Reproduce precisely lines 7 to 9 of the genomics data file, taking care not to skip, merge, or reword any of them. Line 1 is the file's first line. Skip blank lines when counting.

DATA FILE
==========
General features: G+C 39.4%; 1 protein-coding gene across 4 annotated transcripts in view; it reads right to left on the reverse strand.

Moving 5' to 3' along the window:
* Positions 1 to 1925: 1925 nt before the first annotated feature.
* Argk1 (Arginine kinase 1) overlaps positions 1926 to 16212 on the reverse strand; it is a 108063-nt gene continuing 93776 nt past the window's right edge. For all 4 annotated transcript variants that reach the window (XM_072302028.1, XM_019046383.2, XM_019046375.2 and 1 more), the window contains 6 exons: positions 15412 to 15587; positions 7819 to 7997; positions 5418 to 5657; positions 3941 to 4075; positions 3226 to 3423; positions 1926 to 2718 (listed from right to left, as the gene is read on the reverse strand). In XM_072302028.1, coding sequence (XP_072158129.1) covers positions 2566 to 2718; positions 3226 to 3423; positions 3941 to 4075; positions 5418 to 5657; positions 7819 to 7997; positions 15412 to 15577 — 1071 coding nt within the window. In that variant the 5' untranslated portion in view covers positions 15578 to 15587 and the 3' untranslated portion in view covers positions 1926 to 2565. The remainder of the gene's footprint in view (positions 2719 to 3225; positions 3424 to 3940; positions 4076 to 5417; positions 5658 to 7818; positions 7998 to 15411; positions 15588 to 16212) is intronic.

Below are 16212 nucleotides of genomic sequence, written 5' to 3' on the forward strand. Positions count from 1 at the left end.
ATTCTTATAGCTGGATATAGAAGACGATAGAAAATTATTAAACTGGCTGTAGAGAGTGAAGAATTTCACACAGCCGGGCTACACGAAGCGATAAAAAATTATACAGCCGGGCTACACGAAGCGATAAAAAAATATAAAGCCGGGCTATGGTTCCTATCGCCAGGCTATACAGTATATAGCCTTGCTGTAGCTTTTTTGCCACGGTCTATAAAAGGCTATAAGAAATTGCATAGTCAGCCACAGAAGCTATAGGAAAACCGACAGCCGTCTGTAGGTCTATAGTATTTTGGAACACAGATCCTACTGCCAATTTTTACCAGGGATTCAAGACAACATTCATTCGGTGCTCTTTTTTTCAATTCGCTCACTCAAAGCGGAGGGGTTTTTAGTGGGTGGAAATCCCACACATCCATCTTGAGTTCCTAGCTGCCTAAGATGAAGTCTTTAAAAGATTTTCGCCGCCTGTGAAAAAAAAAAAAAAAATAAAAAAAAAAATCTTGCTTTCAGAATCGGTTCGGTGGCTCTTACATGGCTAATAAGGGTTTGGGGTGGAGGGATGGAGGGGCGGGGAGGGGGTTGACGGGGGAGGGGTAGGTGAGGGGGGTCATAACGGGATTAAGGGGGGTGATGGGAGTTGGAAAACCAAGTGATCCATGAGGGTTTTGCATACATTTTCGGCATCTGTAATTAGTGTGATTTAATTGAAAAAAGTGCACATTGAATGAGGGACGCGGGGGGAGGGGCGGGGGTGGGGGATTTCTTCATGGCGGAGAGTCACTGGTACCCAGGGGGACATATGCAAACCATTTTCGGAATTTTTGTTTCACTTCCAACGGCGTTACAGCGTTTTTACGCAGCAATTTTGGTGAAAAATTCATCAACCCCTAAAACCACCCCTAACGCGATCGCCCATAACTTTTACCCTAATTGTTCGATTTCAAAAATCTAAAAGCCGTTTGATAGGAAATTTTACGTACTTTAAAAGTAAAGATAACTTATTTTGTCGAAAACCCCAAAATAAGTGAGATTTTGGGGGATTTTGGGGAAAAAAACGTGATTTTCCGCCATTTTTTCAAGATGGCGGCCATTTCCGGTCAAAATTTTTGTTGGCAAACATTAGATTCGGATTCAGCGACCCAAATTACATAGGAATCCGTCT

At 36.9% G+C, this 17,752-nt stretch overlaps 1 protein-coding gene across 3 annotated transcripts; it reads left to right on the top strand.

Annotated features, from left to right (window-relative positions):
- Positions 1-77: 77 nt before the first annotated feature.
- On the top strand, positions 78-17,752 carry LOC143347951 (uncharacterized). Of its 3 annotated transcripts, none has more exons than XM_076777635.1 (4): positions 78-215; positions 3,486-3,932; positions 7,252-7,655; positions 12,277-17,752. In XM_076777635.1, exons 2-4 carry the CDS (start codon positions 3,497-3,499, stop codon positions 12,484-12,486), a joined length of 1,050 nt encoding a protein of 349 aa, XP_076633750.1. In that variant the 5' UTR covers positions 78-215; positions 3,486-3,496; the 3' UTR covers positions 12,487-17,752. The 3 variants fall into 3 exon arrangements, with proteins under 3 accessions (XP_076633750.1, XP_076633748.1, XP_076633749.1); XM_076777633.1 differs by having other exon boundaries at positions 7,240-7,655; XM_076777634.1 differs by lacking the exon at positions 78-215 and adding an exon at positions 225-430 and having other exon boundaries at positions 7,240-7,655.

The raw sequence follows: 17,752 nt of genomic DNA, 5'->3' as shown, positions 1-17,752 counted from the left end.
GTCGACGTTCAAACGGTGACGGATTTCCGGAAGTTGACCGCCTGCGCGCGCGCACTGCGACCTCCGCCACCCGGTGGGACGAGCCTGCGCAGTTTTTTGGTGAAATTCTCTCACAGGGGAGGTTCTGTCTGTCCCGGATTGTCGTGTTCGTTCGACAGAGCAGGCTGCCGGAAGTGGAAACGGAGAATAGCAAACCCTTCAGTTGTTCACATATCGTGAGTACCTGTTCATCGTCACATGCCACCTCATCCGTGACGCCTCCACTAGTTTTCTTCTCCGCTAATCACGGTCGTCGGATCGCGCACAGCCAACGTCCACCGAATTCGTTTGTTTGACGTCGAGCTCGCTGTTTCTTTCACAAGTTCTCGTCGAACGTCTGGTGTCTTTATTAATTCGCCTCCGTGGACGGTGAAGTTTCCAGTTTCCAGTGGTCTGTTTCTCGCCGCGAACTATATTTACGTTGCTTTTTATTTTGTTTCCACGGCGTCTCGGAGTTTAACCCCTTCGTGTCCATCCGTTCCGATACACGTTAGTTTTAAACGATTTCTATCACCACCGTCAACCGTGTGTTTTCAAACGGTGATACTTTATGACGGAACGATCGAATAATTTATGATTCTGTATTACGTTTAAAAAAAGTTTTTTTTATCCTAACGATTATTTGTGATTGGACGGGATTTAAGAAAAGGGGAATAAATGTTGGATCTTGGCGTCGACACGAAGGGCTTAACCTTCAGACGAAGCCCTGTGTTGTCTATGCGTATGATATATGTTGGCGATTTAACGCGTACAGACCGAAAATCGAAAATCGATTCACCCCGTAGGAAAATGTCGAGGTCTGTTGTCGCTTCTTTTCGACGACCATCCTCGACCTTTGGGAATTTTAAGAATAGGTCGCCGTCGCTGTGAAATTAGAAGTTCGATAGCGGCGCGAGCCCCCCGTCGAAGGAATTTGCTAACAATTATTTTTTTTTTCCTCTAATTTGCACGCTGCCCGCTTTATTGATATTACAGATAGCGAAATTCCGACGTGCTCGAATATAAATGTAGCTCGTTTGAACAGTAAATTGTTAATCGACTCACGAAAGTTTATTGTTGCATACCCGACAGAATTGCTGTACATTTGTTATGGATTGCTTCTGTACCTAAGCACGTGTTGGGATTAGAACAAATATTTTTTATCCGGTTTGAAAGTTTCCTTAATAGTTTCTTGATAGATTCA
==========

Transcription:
At 36.9% G+C, this 17,752-nt stretch overlaps 1 protein-coding gene across 3 annotated transcripts; it reads left to right on the top strand.

Annotated features, from left to right (window-relative positions):
- Positions 1-77: 77 nt before the first annotated feature.